Parents Involved & Meredith: A Prediction Regarding the (Un)Constitutionality of Race-Conscious Student Assignment Plans


During the October 2006 Term, the United States Supreme Court will consider the constitutionality of voluntary race-conscious student assignment plans as employed in Parents Involved in Community Schools v. Seattle School District No.1 and Meredith v. Jefferson County Board of Education. These cases will mark the Court’s first inquiry regarding the use of race to combat de facto segregation in public education. This article examines the constitutionality of such plans and provides a prediction regarding the Court’s decisions.

The article begins with an analysis of the resegregation trend currently plaguing American educational institutions and identifies two causes for the occurrence: (1) the shift in the Supreme Court’s jurisprudence regarding desegregation and (2) school officials’ adherence to the “neighborhood school concept” when making student assignment decisions. The article then examines the challenged plans, specifically their attempts to create and maintain racially diverse student bodies through the use of racial tiebreakers and guidelines. After considering the Supreme Court’s prior decisions and rationale regarding the use of race in education, the article predicts that the Supreme Court will strike down both plans as violative of the Equal Protection Clause. In light of this probable outcome, the article urges school officials to consider race-neutral methods to achieve diversity and to improve the quality of education provided to disadvantaged, minority students.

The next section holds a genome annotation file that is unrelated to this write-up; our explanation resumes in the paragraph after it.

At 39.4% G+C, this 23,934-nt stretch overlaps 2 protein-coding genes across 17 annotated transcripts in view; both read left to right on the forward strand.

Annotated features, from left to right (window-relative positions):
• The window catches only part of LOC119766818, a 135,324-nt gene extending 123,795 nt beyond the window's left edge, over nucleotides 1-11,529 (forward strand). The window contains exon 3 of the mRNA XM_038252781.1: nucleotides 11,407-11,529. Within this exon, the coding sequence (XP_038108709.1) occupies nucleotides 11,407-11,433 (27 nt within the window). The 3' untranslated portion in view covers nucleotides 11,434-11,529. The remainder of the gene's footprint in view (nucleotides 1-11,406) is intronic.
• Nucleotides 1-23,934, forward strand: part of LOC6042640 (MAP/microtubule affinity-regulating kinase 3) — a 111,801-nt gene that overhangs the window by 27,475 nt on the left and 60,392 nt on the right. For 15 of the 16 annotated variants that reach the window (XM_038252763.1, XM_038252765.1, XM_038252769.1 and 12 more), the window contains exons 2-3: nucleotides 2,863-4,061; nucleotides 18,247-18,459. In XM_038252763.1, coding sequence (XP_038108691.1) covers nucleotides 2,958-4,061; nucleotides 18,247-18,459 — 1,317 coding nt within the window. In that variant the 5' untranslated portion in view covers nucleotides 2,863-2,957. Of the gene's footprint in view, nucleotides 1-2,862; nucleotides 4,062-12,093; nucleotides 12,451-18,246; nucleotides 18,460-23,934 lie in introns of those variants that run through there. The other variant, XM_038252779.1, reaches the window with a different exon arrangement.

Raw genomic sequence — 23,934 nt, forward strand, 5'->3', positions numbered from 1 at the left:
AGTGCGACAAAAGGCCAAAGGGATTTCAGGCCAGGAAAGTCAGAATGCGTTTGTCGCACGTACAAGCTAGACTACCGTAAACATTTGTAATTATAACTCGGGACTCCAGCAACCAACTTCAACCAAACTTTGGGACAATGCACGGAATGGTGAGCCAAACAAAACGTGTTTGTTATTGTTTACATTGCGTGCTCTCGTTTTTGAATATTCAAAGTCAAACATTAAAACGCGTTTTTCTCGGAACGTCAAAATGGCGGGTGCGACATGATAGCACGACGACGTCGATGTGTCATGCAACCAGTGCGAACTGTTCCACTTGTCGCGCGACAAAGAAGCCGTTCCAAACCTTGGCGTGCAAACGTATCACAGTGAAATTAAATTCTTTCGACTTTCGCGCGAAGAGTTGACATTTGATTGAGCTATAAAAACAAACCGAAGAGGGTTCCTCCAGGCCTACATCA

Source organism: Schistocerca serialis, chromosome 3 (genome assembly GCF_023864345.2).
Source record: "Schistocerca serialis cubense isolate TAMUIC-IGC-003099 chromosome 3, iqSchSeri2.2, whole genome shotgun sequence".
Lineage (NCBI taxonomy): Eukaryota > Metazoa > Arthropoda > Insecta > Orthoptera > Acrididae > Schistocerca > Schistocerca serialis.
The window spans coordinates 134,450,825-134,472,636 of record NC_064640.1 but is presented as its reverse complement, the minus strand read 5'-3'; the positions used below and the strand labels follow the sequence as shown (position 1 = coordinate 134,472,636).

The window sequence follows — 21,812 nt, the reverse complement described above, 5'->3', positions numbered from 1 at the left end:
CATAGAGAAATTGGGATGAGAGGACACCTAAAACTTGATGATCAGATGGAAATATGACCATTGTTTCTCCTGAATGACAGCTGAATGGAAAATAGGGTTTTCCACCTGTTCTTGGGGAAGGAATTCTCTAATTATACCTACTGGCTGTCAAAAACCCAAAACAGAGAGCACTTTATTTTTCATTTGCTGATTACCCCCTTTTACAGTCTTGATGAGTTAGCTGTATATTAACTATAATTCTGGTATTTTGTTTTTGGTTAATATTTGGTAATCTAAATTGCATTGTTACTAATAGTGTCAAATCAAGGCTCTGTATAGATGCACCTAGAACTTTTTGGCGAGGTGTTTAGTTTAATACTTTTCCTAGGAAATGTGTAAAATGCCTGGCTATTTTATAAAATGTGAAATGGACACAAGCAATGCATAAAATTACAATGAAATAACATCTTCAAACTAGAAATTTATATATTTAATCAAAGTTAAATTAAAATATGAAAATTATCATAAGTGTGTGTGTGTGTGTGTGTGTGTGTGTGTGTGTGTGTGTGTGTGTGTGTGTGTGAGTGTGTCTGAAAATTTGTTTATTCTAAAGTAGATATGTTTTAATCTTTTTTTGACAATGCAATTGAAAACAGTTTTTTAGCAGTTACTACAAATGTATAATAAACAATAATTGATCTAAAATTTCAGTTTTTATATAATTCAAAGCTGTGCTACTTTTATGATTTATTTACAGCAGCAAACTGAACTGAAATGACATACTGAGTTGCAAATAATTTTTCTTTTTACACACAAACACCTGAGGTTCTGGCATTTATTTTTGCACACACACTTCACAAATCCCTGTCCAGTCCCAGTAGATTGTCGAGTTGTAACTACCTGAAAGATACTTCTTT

Civil Law | Civil Rights and Discrimination | Constitutional Law | Education Law | Jurisprudence | Law and Society | Public Law and Legal Theory | Social Welfare Law

Date of this Version

September 2006